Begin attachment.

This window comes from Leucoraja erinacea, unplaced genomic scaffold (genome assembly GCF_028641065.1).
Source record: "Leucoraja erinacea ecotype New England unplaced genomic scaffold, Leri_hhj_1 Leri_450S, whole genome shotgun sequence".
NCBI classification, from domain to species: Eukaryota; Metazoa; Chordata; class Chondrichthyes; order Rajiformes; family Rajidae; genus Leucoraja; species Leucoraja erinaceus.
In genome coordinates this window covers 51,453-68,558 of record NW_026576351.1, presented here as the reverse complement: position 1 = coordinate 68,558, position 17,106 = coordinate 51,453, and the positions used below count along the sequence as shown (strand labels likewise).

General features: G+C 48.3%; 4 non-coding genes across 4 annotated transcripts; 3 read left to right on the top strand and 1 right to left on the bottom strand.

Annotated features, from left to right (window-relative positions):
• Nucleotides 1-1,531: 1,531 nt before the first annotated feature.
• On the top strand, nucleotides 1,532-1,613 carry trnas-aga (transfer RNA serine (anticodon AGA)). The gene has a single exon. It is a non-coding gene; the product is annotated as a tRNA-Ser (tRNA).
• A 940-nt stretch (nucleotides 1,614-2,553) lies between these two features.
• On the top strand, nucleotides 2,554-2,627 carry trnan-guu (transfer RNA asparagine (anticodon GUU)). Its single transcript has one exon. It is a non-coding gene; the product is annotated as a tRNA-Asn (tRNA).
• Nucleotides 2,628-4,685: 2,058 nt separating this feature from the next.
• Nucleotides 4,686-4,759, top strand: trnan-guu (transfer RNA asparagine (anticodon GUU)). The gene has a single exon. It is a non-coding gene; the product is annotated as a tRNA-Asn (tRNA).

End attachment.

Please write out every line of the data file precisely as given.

This window comes from Leucoraja erinacea, unplaced genomic scaffold (genome assembly GCF_028641065.1).
Source record: "Leucoraja erinacea ecotype New England unplaced genomic scaffold, Leri_hhj_1 Leri_450S, whole genome shotgun sequence".
NCBI classification, from domain to species: Eukaryota; Metazoa; Chordata; class Chondrichthyes; order Rajiformes; family Rajidae; genus Leucoraja; species Leucoraja erinaceus.
In genome coordinates this window covers 51,453-68,558 of record NW_026576351.1, presented here as the reverse complement: position 1 = coordinate 68,558, position 17,106 = coordinate 51,453, and the positions used below count along the sequence as shown (strand labels likewise).

General features: G+C 48.3%; 4 non-coding genes across 4 annotated transcripts; 3 read left to right on the top strand and 1 right to left on the bottom strand.

Annotated features, from left to right (window-relative positions):
• Nucleotides 1-1,531: 1,531 nt before the first annotated feature.
• On the top strand, nucleotides 1,532-1,613 carry trnas-aga (transfer RNA serine (anticodon AGA)). The gene has a single exon. It is a non-coding gene; the product is annotated as a tRNA-Ser (tRNA).
• A 940-nt stretch (nucleotides 1,614-2,553) lies between these two features.
• On the top strand, nucleotides 2,554-2,627 carry trnan-guu (transfer RNA asparagine (anticodon GUU)). Its single transcript has one exon. It is a non-coding gene; the product is annotated as a tRNA-Asn (tRNA).
• Nucleotides 2,628-4,685: 2,058 nt separating this feature from the next.
• Nucleotides 4,686-4,759, top strand: trnan-guu (transfer RNA asparagine (anticodon GUU)). The gene has a single exon. It is a non-coding gene; the product is annotated as a tRNA-Asn (tRNA).